The district said current air monitor readings throughout Lake County show “unhealthy for sensitive groups” air quality levels.
All areas of Lake County experienced “moderate” to “unhealthy for sensitive groups” air quality on Monday.
The air quality forecast through Wednesday will range from “moderate” (AQI of 51-100) to “unhealthy” (AQI of 151-200) with areas at higher elevations expected to experience the most smoke impacts.
Current weather models indicate continued smoke and haze through Tuesday and possibly into Wednesday.
Expect fluctuating periods of poorer air quality as the occasional wind gust pushes smoke into Lake County.
Starting on Wednesday, a change is expected, with most areas of Lake County forecasted to reach “moderate” to “good” air quality.
This smoke forecast is based on the latest weather, monitoring, fire activity information and will be updated as necessary.
The district is actively monitoring the smoke impacts throughout the county. Additionally, you may go to www.lcaqmd.net and follow the quick links for air monitoring for current smoke and air quality conditions.
Concentrations of smoke may vary depending upon location, weather, elevation and time of day. Smoke from wildfires and structure fires contain harmful chemicals that can affect your health. Smoke can cause eye and throat irritation, coughing, and difficulty breathing.
People who are at greatest risk of experiencing symptoms due to smoke include: those with respiratory disease (such as asthma), those with heart disease, young children, and older adults.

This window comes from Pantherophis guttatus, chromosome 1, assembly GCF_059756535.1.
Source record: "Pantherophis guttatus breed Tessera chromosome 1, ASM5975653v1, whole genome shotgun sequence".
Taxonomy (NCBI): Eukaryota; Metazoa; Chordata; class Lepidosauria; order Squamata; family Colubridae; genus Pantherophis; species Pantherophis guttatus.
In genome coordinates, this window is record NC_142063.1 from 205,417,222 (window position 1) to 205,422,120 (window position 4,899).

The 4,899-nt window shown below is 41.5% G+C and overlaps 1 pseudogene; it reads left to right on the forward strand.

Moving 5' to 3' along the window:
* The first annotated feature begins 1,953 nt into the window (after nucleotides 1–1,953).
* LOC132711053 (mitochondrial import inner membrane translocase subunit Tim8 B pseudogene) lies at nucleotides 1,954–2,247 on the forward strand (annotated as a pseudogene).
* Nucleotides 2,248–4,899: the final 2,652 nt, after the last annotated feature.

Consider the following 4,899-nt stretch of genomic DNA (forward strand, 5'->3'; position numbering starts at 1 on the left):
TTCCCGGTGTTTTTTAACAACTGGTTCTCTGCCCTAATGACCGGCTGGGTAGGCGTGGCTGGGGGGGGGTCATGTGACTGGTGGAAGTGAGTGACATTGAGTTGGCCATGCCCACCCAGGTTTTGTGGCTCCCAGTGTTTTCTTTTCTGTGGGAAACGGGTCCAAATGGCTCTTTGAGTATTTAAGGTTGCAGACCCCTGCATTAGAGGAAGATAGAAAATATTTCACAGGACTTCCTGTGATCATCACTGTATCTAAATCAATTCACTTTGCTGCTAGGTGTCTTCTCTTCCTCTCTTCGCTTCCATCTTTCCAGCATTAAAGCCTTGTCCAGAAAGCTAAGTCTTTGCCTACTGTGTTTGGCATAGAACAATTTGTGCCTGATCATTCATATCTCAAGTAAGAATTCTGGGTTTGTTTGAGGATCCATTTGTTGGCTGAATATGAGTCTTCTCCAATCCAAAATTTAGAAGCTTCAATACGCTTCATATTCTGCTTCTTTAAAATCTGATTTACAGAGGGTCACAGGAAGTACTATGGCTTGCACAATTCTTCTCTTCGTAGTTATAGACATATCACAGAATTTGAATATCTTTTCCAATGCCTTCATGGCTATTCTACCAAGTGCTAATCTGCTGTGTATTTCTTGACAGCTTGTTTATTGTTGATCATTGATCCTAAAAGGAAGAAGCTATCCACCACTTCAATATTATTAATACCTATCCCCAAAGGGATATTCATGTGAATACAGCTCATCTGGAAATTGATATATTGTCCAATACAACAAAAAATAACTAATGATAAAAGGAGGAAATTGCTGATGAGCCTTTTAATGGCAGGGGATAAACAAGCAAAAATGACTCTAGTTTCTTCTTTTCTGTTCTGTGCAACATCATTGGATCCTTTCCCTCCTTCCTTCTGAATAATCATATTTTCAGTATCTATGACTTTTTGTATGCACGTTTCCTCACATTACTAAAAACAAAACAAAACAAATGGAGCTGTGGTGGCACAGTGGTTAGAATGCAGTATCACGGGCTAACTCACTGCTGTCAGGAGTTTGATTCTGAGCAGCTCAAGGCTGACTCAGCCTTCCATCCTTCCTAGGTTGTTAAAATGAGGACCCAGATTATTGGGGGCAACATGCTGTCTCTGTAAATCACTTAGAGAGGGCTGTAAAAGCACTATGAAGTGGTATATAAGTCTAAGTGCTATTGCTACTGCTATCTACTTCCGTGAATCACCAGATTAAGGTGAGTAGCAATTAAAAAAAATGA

These sensitive populations should stay indoors and avoid prolonged activity. All others should limit prolonged or heavy activity and time spent outdoors.
Even healthy adults can be affected by smoke. Seek medical help if you have symptoms that worsen or become severe.
Follow these general precautions to protect your health during a smoke event:
• Minimize or stop outdoor activities, especially exercise.
• Stay indoors with windows and doors closed as much as possible.
• Do not run fans that bring smoky outdoor air inside – examples include swamp
coolers, whole-house fans, and fresh air ventilation systems.
• Run your air-conditioner only if it does not bring smoke in from the outdoors.
• Change the standard air conditioner filter to a medium or high efficiency filter. If
available, use the “recirculate” or “recycle” setting on the unit.
• Do not smoke, fry food, or do other things that will create indoor air pollution.
If you have lung disease (including asthma) or heart disease, closely monitor your health and contact your doctor if you have symptoms that worsen. Consider leaving the area until smoke conditions improve if you have repeated coughing, shortness of breath, difficulty breathing, wheezing, chest tightness or pain, palpitations, nausea, unusual fatigue, lightheadedness.
Localized areas of unhealthy air quality are possible throughout this fire season. Take appropriate measures whenever smoke is present.